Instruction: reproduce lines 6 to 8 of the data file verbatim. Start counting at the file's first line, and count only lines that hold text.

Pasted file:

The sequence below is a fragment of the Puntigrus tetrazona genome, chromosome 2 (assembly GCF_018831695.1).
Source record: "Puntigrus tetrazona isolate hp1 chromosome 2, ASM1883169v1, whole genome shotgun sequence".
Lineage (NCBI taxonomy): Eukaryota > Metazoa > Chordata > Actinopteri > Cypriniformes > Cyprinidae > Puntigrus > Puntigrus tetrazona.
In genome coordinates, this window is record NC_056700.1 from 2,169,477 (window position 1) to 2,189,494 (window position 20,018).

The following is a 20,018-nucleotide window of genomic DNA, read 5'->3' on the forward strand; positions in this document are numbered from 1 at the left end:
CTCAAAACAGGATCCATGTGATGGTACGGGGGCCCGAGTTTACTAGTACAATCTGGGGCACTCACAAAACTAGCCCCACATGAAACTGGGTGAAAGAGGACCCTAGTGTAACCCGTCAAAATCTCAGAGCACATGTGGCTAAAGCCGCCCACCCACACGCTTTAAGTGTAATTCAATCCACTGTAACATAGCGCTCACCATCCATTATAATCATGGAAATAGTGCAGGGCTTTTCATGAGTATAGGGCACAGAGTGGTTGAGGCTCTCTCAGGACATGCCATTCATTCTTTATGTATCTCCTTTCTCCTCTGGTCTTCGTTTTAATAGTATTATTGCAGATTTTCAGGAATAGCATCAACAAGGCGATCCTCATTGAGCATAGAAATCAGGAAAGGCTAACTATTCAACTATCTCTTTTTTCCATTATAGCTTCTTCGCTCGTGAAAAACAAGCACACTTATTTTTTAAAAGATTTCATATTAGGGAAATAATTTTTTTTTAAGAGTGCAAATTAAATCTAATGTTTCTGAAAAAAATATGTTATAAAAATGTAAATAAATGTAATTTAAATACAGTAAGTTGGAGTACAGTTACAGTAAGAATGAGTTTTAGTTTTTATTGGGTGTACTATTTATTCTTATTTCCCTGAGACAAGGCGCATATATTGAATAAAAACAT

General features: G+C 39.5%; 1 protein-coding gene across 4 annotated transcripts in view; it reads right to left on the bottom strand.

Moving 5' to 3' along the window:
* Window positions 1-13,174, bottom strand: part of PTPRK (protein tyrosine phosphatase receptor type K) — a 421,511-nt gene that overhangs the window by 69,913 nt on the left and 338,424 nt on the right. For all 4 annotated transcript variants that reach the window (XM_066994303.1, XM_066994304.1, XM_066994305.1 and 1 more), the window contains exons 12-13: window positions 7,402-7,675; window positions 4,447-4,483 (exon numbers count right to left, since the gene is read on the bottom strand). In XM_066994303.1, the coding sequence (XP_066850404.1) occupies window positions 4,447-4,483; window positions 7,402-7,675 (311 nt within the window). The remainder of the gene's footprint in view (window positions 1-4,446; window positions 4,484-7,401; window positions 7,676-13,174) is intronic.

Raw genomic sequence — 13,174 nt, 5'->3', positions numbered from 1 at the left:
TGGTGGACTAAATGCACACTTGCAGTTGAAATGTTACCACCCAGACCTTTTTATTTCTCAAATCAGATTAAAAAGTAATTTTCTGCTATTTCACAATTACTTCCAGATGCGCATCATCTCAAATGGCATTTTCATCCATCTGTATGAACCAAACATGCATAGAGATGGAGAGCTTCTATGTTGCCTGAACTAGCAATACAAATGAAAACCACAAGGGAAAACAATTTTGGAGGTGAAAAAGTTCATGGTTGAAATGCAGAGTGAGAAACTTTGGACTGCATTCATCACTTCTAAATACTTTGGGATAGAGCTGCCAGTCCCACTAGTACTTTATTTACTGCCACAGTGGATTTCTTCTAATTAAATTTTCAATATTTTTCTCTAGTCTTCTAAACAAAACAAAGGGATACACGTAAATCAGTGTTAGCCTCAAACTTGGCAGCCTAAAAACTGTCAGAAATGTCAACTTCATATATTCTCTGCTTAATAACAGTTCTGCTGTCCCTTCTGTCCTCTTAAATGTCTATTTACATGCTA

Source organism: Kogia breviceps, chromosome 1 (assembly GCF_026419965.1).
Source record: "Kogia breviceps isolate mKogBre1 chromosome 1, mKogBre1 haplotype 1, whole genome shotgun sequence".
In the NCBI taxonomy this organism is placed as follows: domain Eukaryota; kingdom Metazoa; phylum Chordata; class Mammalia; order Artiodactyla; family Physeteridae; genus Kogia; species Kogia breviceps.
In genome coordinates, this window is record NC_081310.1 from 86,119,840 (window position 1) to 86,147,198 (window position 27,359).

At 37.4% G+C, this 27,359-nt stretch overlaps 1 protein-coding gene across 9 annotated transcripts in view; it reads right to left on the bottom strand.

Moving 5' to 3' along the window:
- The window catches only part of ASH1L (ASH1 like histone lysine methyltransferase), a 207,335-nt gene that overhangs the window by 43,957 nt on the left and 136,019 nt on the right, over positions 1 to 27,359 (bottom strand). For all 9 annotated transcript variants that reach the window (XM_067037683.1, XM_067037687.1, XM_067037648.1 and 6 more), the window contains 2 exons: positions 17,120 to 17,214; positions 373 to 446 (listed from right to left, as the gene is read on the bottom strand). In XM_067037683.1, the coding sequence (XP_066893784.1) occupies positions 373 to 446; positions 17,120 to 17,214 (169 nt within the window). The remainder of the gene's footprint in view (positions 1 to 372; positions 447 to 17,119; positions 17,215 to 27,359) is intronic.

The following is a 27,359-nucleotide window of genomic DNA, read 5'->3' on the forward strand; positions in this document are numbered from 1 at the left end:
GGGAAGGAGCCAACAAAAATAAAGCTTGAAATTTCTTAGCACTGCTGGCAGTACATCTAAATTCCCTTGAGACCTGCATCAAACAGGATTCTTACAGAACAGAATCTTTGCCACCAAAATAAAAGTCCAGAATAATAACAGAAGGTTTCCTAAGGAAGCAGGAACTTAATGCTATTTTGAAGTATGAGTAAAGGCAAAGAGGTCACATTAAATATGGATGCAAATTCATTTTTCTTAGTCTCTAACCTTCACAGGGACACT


CTCAAAACAGGATCCATGTGATGGTACGGGGGCCCGAGTTTACTAGTACAATCTGGGGCACTCACAAAACTAGCCCCACATGAAACTGGGTGAAAGAGGACCCTAGTGTAACCCGTCAAAATCTCAGAGCACATGTGGCTAAAGCCGCCCACCCACACGCTTTAAGTGTAATTCAATCCACTGTAACATAGCGCTCACCATCCATTATAATCATGGAAATAGTGCAGGGCTTTTCATGAGTATAGGGCACAGAGTGGTTGAGGCTCTCTCAGGACATGCCATTCATTCTTTATGTATCTCCTTTCTCCTCTGGTCTTCGTTTTAATAGTATTATTGCAGATTTTCAGGAATAGCATCAACAAGGCGATCCTCATTGAGCATAGAAATCAGGAAAGGCTAACTATTCAACTATCTCTTTTTTCCATTATAGCTTCTTCGCTCGTGAAAAACAAGCACACTTATTTTTTAAAAGATTTCATATTAGGGAAATAATTTTTTTTTAAGAGTGCAAATTAAATCTAATGTTTCTGAAAAAAATATGTTATAAAAATGTAAATAAATGTAATTTAAATACAGTAAGTTGGAGTACAGTTACAGTAAGAATGAGTTTTAGTTTTTATTGGGTGTACTATTTATTCTTATTTCCCTGAGACAAGGCGCATATATTGAATAAAAACAT

General features: G+C 39.5%; 1 protein-coding gene across 4 annotated transcripts in view; it reads right to left on the bottom strand.

Moving 5' to 3' along the window: